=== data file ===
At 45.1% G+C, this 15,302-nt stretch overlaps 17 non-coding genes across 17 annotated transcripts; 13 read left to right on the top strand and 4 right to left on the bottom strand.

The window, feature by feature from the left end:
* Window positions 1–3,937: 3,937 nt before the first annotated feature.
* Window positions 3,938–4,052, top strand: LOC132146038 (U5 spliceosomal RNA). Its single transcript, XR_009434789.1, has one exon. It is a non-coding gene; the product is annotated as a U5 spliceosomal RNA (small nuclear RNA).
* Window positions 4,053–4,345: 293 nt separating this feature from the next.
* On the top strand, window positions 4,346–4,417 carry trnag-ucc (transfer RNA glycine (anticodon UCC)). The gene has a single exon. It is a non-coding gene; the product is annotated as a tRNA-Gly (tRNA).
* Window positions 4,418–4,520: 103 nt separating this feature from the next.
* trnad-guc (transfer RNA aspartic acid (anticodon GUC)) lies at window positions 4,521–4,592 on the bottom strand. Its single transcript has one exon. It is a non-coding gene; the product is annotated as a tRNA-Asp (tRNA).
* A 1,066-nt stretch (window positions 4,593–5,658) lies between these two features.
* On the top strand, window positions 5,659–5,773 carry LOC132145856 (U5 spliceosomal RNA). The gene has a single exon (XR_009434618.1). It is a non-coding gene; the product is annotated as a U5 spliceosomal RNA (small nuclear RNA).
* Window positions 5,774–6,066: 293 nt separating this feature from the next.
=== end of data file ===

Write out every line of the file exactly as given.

At 45.1% G+C, this 15,302-nt stretch overlaps 17 non-coding genes across 17 annotated transcripts; 13 read left to right on the top strand and 4 right to left on the bottom strand.

The window, feature by feature from the left end:
* Window positions 1–3,937: 3,937 nt before the first annotated feature.
* Window positions 3,938–4,052, top strand: LOC132146038 (U5 spliceosomal RNA). Its single transcript, XR_009434789.1, has one exon. It is a non-coding gene; the product is annotated as a U5 spliceosomal RNA (small nuclear RNA).
* Window positions 4,053–4,345: 293 nt separating this feature from the next.
* On the top strand, window positions 4,346–4,417 carry trnag-ucc (transfer RNA glycine (anticodon UCC)). The gene has a single exon. It is a non-coding gene; the product is annotated as a tRNA-Gly (tRNA).
* Window positions 4,418–4,520: 103 nt separating this feature from the next.
* trnad-guc (transfer RNA aspartic acid (anticodon GUC)) lies at window positions 4,521–4,592 on the bottom strand. Its single transcript has one exon. It is a non-coding gene; the product is annotated as a tRNA-Asp (tRNA).
* A 1,066-nt stretch (window positions 4,593–5,658) lies between these two features.
* On the top strand, window positions 5,659–5,773 carry LOC132145856 (U5 spliceosomal RNA). The gene has a single exon (XR_009434618.1). It is a non-coding gene; the product is annotated as a U5 spliceosomal RNA (small nuclear RNA).
* Window positions 5,774–6,066: 293 nt separating this feature from the next.